It's time for a history lesson. I got most of this from wikipedia, but I watched it on TV when it happened 40 years ago, and we may be ripe for it to happen again this year.
The 1968 Democratic National Convention, held in late August – convened to select the party's candidates for the November 1968 Presidential election – was the scene of massive demonstrations protesting the Vietnam War, which was at its height. Thousands of people showed up with signs and banners, music, dancing and poetry. Some people responded to a night-time curfew announcement with rock-throwing. Police used tear gas and struck people with batons, and arrests were made. In the aftermath of what was later characterized as a "police riot" by the U.S. National Commission on the Causes and Prevention of Violence, a grand jury indicted eight demonstrators and eight police officers.
The original eight protester/defendants, indicted by the grand jury on March 20, 1969, were Abbie Hoffman, Jerry Rubin, David Dellinger, Tom Hayden, Rennie Davis, John Froines, Lee Weiner, and Bobby Seale. Early in the course of the trial, Black Panther Party activist Bobby Seale hurled bitter attacks at Judge Hoffman in court, calling him a "fascist dog," a "pig," and a "racist," among other things.When Seale refused to be silenced, the judge ordered Seale bound and gagged in the courtroom, citing a precedent from the case of Illinois v. Allen. Ultimately Judge Hoffman severed Seale from the case, sentencing him to four years in prison for contempt, one of the longest sentences ever handed down for that offense in American history at that time.
On February 18, 1970, all seven defendants were found not guilty of conspiracy, two (Froines and Weiner) were acquitted completely, and five were convicted of crossing state lines with the intent to incite a riot. Those five were each sentenced to five years in prison and fined $5,000 on February 20, 1970. At sentencing, Abbie Hoffman suggested the judge try LSD, offering to set him up with a dealer he knew in Florida.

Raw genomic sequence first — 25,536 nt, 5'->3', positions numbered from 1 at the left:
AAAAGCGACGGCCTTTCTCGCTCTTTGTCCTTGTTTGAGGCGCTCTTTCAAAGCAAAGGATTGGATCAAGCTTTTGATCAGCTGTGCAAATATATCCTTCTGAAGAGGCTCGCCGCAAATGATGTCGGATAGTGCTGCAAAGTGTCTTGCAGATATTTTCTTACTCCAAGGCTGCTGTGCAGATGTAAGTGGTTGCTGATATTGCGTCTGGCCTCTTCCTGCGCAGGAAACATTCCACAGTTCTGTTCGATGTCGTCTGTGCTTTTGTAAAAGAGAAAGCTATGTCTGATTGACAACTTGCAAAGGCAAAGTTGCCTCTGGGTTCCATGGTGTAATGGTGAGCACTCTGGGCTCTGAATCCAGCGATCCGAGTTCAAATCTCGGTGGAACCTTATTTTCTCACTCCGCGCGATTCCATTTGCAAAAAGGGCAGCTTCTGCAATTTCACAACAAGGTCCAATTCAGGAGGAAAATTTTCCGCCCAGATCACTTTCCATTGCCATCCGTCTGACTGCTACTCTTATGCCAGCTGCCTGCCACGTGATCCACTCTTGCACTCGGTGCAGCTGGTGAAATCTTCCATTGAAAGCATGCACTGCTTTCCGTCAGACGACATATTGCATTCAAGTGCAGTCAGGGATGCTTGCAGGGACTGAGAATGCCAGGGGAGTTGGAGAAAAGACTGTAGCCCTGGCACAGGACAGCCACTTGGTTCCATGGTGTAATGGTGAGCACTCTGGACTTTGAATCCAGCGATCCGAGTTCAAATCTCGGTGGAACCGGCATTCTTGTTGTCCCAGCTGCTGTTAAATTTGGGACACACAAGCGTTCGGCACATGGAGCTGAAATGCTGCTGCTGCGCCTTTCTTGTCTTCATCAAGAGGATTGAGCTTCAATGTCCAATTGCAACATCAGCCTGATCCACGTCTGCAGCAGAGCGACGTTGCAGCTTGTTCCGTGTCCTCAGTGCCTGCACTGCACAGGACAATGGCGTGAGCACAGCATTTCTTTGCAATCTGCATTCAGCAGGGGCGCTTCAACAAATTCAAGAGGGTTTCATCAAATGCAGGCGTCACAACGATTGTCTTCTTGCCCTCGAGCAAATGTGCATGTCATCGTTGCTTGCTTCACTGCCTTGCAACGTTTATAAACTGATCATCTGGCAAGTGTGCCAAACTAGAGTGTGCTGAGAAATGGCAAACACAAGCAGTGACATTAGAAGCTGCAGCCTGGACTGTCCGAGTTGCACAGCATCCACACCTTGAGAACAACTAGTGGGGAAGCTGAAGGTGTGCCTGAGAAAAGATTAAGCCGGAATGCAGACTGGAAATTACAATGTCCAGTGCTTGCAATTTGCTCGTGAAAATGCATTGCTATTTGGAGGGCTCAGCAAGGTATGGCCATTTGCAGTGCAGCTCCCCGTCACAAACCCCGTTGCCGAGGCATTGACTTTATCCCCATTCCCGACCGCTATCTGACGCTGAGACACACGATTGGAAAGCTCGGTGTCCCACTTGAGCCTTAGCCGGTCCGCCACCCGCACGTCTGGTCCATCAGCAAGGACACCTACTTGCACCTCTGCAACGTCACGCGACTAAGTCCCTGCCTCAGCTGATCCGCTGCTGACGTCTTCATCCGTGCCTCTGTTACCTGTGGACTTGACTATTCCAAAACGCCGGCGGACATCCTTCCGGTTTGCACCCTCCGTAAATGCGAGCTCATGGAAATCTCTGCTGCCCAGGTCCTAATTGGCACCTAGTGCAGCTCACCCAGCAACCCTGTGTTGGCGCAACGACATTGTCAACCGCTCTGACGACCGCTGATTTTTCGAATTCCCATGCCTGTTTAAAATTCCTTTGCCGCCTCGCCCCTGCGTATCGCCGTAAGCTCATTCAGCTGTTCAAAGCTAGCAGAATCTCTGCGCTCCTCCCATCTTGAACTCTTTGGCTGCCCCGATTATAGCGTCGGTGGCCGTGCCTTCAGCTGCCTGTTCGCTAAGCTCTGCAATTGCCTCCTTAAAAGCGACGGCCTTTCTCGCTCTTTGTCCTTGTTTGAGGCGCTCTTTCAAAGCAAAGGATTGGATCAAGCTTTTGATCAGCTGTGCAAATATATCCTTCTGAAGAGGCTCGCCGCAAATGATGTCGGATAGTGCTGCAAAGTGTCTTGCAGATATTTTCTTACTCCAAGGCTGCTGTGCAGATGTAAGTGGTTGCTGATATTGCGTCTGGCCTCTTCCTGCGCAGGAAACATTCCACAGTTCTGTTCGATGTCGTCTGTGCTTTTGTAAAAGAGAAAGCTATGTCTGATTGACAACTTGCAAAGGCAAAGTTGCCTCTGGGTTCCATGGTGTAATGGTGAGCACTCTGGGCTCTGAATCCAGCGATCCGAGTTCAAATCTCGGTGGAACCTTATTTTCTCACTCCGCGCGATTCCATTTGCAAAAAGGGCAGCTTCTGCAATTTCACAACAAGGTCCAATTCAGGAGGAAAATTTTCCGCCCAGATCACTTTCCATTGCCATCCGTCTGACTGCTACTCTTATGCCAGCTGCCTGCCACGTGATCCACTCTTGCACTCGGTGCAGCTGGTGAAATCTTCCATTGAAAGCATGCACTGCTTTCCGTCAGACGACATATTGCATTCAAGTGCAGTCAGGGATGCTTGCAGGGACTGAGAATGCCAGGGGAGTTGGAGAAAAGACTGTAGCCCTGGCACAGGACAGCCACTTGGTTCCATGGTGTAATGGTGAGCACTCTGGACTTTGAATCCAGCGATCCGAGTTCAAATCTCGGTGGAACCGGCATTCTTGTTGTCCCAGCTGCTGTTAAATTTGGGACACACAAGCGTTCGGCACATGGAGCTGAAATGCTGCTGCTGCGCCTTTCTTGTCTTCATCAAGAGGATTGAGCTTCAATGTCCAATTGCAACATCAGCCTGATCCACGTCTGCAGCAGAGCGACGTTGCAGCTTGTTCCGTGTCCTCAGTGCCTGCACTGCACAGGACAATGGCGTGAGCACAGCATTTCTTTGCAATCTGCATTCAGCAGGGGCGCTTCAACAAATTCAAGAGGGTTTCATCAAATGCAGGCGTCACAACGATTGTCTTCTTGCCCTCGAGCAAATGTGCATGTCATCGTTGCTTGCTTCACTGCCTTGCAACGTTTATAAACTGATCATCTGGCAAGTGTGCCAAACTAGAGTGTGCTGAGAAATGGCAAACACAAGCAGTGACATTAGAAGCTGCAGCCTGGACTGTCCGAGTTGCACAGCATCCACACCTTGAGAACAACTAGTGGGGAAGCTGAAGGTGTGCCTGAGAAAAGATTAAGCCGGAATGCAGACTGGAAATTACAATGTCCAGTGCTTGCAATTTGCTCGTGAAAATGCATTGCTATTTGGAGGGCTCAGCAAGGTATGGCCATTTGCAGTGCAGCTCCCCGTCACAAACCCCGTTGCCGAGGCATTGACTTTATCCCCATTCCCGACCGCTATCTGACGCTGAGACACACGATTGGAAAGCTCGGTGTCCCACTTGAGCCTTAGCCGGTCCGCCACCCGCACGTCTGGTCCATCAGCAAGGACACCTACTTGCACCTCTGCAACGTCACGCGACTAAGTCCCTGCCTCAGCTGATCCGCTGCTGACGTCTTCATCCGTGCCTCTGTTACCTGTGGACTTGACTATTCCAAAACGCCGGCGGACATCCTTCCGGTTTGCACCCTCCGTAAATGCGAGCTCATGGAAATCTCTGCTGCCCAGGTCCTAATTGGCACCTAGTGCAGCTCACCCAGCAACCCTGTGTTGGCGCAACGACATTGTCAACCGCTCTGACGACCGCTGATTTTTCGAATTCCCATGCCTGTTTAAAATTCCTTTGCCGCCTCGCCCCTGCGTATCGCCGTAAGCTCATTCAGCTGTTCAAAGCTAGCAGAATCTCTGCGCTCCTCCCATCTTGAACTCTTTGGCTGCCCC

All of the convictions were reversed by the United States Court of Appeals for the Seventh Circuit on November 21, 1972, on the grounds of bias by the judge and his refusal to permit defense attorneys to screen prospective jurors for cultural and racial bias (Case citation 472 F.2d 340). The Justice Department decided not to retry the case. During the trial, all the defendants and both defense attorneys had been cited for contempt and sentenced to jail, but all of those convictions were also overturned. The contempt charges were retried before a different judge, who found Dellinger, Rubin, Hoffman and Kunstler guilty of some of the charges, but opted not to sentence the defendants to jail or fines.
Of the eight police officers indicted in the matter, seven were acquitted, and charges against the eighth were dismissed.
The selection of a Presidential nominee was particularly difficult for the Democrats that year because of the split in the party over the Vietnam War, President Lyndon B. Johnson's decision not to seek re-election, and Robert Kennedy's assassination. On one side, Eugene McCarthy, a U.S. senator from Minnesota, ran a decidedly anti-war campaign, calling for immediate withdrawal from the region. On the other side, Vice President Hubert Humphrey, who did not participate in any primaries but controlled enough delegates to secure the nomination, called for a policy more in line with President Johnson's, which focused on making any reduction of force contingent on concessions extracted in the Paris Peace Talks.
The Democrats eventually nominated Humphrey, who went on to lose the election to Richard M. Nixon. The confusion of the convention, and the unhappiness of many liberals with the outcome, led the Democrats to begin reforms of their nominating process, increasing the role of primaries and decreasing the power of party delegates in the selection process.
So have we now come full circle so we can let the party delegates (the superdelegates) make the decision this year? The world will be watching this convention.